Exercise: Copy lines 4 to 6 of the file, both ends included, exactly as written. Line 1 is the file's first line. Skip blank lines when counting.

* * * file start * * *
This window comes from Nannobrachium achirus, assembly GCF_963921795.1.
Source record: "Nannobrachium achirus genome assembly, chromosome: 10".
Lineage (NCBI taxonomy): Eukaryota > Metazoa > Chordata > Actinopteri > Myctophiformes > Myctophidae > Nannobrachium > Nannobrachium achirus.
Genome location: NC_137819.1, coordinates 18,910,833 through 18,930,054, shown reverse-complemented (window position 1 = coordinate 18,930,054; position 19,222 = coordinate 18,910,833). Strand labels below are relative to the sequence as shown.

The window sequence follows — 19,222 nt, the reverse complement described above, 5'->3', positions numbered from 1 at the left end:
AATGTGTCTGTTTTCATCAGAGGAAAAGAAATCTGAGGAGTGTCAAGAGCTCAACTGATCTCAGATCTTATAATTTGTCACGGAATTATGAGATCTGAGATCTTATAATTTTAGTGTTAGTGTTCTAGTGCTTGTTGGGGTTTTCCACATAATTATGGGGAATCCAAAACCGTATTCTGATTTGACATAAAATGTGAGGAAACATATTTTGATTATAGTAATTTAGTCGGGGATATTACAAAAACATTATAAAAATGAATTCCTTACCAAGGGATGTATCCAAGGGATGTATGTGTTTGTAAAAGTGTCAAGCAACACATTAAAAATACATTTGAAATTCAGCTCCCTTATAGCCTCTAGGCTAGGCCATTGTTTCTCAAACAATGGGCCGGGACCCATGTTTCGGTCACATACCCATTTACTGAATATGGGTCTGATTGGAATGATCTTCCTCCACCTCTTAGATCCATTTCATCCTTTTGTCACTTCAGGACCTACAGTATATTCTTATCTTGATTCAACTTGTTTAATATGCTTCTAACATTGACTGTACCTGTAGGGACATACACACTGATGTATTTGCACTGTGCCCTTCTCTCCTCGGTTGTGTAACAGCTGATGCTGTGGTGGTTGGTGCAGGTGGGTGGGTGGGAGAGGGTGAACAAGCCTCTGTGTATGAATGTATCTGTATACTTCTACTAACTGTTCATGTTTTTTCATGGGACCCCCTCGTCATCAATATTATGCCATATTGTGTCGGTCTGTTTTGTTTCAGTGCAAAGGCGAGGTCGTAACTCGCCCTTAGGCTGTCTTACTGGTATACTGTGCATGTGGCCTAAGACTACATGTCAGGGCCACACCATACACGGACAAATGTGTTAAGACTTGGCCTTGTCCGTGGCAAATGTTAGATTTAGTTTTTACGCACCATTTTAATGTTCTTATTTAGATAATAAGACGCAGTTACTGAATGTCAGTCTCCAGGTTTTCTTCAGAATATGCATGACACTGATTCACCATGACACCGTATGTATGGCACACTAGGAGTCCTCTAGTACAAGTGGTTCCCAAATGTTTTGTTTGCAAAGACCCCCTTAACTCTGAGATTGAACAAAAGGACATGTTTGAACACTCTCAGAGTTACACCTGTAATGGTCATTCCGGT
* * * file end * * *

Genome location: NC_137819.1, coordinates 18,910,833 through 18,930,054, shown reverse-complemented (window position 1 = coordinate 18,930,054; position 19,222 = coordinate 18,910,833). Strand labels below are relative to the sequence as shown.

The window sequence follows — 19,222 nt, the reverse complement described above, 5'->3', positions numbered from 1 at the left end:
AATGTGTCTGTTTTCATCAGAGGAAAAGAAATCTGAGGAGTGTCAAGAGCTCAACTGATCTCAGATCTTATAATTTGTCACGGAATTATGAGATCTGAGATCTTATAATTTTAGTGTTAGTGTTCTAGTGCTTGTTGGGGTTTTCCACATAATTATGGGGAATCCAAAACCGTATTCTGATTTGACATAAAATGTGAGGAAACATATTTTGATTATAGTAATTTAGTCGGGGATATTACAAAAACATTATAAAAATGAATTCCTTACCAAGGGATGTATCCAAGGGATGTATGTGTTTGTAAAAGTGTCAAGCAACACATTAAAAATACATTTGAAATTCAGCTCCCTTATAGCCTCTAGGCTAGGCCATTGTTTCTCAAACAATGGGCCGGGACCCATGTTTCGGTCACATACCCATTTACTGAATATGGGTCTGATTGGAATGATCTTCCTCCACCTCTTAGATCCATTTCATCCTTTTGTCACTTCAGGACCTACAGTATATTCTTATCTTGATTCAACTTGTTTAATATGCTTCTAACATTGACTGTACCTGTAGGGACATACACACTGATGTATTTGCACTGTGCCCTTCTCTCCTCGGTTGTGTAACAGCTGATGCTGTGGTGGTTGGTGCAGGTGGGTGGGTGGGAGAGGGTGAACAAGCCTCTGTGTATGAATGTATCTGTATACTTCTACTAACTGTTCATGTTTTTTCATGGGACCCCCTCGTCATCAATATTATGCCATATTGTGTCGGTCTGTTTTGTTTCAGTGCAAAGGCGAGGTCGTAACTCGCCCTTAGGCTGTCTTACTGGTATACTGTGCATGTGGCCTAAGACTACATGTCAGGGCCACACCATACACGGACAAATGTGTTAAGACTTGGCCTTGTCCGTGGCAAATGTTAGATTTAGTTTTTACGCACCATTTTAATGTTCTTATTTAGATAATAAGACGCAGTTACTGAATGTCAGTCTCCAGGTTTTCTTCAGAATATGCATGACACTGATTCACCATGACACCGTATGTATGGCACACTAGGAGTCCTCTAGTACAAGTGGTTCCCAAATGTTTTGTTTGCAAAGACCCCCTTAACTCTGAGATTGAACAAAAGGACATGTTTGAACACTCTCAGAGTTACACCTGTAATGGTCATTCCGGT